The Joe Perry Project was essentially Aerosmith guitarist Joe Perry's solo project, which Perry started working on shortly before his departure from Aerosmith in 1979. Perry signed a record deal almost immediately after his exit from the band with Aerosmith's label, Columbia Records, who were disappointed with the chaos in the Aerosmith camp and hoping to maneuver Perry back into Aerosmith.
The original band line-up consisted of Perry, singer Ralph Mormon , bassist David Hull and drummer Ronnie Stewart . This line-up recorded The Project's 1980 debut album, Let the Music Do the Talking, which was produced by long-time Aerosmith producer Jack Douglas . The album was fairly well received and sold a respectable 250,000 copies in the US.
During the tour in support of the album, Mormon was fired and replaced by Joey Mala, who lasted until the end of the tour, when he in turn was replaced by singer and rhythm guitarist Charlie Farren. This line-up recorded one album, I've Got the Rock'n'Rolls Again, which was released to litte attention in 1981. Columbia's reluctance to promote the album combined with Perry's continuing drug problems led to Perry's firing the entire band in 1982.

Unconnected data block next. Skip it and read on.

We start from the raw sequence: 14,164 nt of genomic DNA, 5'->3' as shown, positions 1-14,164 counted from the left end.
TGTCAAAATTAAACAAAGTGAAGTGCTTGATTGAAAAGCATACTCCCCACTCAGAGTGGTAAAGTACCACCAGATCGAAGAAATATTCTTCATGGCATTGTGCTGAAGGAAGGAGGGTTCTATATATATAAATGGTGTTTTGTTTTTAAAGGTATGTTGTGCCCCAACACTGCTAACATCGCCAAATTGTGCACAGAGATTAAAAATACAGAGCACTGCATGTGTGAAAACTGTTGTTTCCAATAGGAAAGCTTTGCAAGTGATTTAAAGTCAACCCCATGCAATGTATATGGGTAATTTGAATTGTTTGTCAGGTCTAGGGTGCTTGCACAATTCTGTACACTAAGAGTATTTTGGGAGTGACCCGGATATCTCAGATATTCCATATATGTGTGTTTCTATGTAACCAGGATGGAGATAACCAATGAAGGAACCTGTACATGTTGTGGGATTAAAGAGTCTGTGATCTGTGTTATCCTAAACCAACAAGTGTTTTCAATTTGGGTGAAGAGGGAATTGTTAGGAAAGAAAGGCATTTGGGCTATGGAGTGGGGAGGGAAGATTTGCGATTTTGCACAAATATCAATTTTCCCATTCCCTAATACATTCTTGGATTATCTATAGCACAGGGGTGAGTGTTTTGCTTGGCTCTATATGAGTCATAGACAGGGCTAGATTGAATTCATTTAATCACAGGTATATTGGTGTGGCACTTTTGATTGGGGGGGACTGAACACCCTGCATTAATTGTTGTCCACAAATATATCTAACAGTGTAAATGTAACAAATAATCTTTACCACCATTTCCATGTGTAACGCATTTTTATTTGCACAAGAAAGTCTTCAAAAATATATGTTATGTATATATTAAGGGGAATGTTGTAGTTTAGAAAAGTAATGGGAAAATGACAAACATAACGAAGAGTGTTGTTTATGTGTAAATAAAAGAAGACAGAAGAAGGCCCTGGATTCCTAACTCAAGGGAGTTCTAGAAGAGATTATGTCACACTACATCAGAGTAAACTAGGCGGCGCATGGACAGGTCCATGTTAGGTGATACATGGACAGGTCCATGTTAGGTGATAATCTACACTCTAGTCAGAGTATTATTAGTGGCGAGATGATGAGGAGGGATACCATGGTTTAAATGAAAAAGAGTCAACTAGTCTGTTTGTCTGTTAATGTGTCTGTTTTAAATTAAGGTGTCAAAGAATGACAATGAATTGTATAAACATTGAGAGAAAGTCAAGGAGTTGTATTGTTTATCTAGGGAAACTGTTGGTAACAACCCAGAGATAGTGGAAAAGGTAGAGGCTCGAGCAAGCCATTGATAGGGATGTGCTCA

Equipped with a new record label (MCA Records) and three new band members in singer Cowboy Mach Bell, bassist Danny Hargrove and drummer Joe Pet, the band released Once a Rocker, Always a Rocker in 1983. The album met the same fate as its predecessor, selling a meager 40,000 copies without any promotion whatsoever. Despite the poor sales, The Project went out on a final tour in support of the album, adding then ex-Aerosmith guitarist Brad Whitford to the line-up. The following year, both Perry and Whitford would rejoin Aerosmith for a very successful reunion, at which point The Project had been disbanded.
A posthumous compilation album, The Best of the Joe Perry Project, was released by an Australian Indie Record label in 1999.
- 1999 The Best of the Joe Perry Project
- 1983 Once a Rocker, Always a Rocker
- 1981 I've Got the Rock'n'Rolls Again
- 1980 Let the Music Do the Talking